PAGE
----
Of the three Bang on a Can founder composers, David Lang’s music has always been the glassiest, the sparest, and for some listeners the most precious. In recent years, his aesthetic has become leaner still, paring down already simple material to gaunt extremes in something approaching neo-plainchant. The national anthems (note the lower case; nothing vainglorious here ) takes fragments of text from the anthems of all 193 United Nations member states and unfolds at speaking speed, with plenty of room for breaths between phrases and plenty of clarity to the words. It has the feel of sad and eerie intoning. The Los Angeles choir clinches the right sound for Lang – unflinching, spellbound – while the Calder Quartet gives sleek accompaniment. Also on the disc is a new choral version of Lang’s little match girl passion, the piece originally for four voices that won him the Pulitzer prize in 2008 and which, in the mouths of many, becomes a sort of collective prayer in the congregational tradition of Bach’s chorales.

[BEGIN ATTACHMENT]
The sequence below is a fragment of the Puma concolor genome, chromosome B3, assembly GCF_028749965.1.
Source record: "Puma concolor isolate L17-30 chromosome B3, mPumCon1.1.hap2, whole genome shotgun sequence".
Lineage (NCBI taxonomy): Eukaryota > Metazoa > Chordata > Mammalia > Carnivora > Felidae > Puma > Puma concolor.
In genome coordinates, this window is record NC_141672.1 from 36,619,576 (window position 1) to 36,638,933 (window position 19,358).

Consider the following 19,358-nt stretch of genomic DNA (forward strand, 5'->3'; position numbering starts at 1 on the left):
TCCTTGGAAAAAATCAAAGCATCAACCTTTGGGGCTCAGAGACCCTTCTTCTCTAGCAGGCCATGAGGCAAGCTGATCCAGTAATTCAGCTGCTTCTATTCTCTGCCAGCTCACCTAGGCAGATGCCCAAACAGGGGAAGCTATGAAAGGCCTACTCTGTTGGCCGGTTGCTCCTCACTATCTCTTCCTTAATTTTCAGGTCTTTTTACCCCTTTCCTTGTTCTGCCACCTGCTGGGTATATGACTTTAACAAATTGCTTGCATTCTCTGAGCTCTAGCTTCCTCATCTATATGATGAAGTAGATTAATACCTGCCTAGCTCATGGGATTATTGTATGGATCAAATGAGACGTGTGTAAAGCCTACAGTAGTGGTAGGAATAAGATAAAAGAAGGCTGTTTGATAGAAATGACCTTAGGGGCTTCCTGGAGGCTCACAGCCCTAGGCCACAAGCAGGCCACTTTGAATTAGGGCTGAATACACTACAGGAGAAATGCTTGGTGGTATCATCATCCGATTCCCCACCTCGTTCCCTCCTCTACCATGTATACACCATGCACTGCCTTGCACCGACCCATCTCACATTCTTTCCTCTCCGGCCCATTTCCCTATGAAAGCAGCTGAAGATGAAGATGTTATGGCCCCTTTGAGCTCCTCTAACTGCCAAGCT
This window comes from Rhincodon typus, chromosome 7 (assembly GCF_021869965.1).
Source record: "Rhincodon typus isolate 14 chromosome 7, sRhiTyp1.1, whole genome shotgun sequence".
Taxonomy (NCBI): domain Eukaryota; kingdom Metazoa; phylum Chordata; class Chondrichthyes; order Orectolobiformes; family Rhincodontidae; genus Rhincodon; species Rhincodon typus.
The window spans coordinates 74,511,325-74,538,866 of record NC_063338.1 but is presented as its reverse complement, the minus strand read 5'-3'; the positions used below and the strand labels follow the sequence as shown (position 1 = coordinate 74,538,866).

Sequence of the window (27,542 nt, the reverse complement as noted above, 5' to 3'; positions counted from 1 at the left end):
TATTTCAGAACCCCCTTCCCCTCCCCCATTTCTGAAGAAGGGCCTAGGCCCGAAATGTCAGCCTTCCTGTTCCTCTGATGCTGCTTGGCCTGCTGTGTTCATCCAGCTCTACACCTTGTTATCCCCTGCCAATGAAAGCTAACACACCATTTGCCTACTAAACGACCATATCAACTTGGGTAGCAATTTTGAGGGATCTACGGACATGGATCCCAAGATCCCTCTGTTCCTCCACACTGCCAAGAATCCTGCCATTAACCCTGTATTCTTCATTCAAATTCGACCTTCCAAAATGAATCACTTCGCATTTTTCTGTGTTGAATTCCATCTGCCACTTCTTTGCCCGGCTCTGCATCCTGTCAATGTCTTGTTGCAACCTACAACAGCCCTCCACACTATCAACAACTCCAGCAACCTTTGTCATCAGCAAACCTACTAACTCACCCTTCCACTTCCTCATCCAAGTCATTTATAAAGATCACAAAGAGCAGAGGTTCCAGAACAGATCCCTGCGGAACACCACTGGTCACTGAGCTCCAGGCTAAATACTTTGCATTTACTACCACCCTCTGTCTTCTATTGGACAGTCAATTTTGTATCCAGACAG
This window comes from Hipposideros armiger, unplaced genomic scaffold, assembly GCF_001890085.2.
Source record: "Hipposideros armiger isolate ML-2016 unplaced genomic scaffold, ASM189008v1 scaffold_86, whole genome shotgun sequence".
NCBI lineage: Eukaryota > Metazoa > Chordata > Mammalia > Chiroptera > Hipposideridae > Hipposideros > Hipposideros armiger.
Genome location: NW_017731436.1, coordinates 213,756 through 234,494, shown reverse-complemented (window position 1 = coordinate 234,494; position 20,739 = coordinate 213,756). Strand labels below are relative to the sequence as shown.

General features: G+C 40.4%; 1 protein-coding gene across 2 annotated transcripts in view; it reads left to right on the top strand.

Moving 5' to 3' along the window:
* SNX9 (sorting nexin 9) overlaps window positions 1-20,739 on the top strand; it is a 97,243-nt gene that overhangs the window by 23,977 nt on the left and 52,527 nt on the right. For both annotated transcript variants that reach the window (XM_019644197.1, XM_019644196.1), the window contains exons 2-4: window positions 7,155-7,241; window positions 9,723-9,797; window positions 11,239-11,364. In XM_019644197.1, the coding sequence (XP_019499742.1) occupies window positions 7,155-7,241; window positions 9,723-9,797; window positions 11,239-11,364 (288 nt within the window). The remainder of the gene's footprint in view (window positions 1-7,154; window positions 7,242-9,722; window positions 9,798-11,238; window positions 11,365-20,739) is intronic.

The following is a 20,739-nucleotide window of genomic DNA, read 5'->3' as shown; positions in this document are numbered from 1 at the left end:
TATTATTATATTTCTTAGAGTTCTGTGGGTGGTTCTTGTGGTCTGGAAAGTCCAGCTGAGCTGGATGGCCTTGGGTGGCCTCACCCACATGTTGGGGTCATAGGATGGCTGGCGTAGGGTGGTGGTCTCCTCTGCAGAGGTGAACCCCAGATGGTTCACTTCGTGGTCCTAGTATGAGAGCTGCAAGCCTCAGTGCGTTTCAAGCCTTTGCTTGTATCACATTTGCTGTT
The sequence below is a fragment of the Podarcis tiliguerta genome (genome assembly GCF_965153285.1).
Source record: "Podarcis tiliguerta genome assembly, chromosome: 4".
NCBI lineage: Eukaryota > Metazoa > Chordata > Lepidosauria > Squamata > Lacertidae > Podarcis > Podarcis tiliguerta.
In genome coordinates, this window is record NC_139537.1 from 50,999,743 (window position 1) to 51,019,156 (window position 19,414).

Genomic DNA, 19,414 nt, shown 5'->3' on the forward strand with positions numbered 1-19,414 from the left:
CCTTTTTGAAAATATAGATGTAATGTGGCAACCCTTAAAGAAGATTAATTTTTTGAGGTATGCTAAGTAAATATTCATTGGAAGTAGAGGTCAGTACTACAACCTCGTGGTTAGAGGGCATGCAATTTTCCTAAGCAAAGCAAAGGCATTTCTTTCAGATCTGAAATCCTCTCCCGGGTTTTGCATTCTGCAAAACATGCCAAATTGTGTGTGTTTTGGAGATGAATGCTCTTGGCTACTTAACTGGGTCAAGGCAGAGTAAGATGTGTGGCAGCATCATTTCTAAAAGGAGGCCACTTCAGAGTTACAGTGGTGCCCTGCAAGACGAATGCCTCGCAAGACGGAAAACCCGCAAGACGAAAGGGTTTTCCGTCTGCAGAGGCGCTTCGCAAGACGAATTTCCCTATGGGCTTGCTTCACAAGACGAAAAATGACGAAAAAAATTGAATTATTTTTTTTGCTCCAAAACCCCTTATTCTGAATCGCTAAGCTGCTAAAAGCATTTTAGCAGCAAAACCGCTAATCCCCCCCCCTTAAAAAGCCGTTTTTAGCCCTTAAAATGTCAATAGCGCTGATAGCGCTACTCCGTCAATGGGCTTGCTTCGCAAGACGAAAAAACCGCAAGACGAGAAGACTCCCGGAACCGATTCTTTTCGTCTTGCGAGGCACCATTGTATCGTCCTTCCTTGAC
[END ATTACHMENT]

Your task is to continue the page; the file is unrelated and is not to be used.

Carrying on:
Thoroughly trained by his father Johann Sebastian, Wilhelm Friedemann Bach became renowned as a virtuoso harpsichordist and organist. His surviving organ music includes the seven choral preludes and ten fugues on this disc, which range from relatively simple settings to elaborate displays of counterpoint. Born in Rio de Janeiro and based in the USA, Julia Brown, who has made several acclaimed recordings of keyboard music by Buxtehude and Scheidemann for Naxos, has been praised as ‘a first-class artist and superb technician … an exceptionally sensitive stylist’.
The C minor Passacaglia and Fugue is one of the great masterpieces for the instrument and one which inspired countless responses from composers great and lesser. So it's all the more astonishing to think that Bach wrote it while still a twenty‐something hireling in Weimar, where his Kapell meistership to the Duke ended badly with the composer being clapped in irons for touting his availability for other jobs, frustrated as his ambition was by the restrictions of the position.
There are 45 chorale preludes in Bach's Little Organ Book. Composed for use during Protestant worship services, they are mostly short (less than two minutes). Most present a four part texture in which one of the lines is the chorale melody around which the composer weaves the other lines.
When the entire set is performed, organists usually vary and contrast the tone colors to add point and individuality to each item. Rene Saorgin chooses this approach in this digital recording from 1983…By John Austin (Kangaroo Ground, Australia)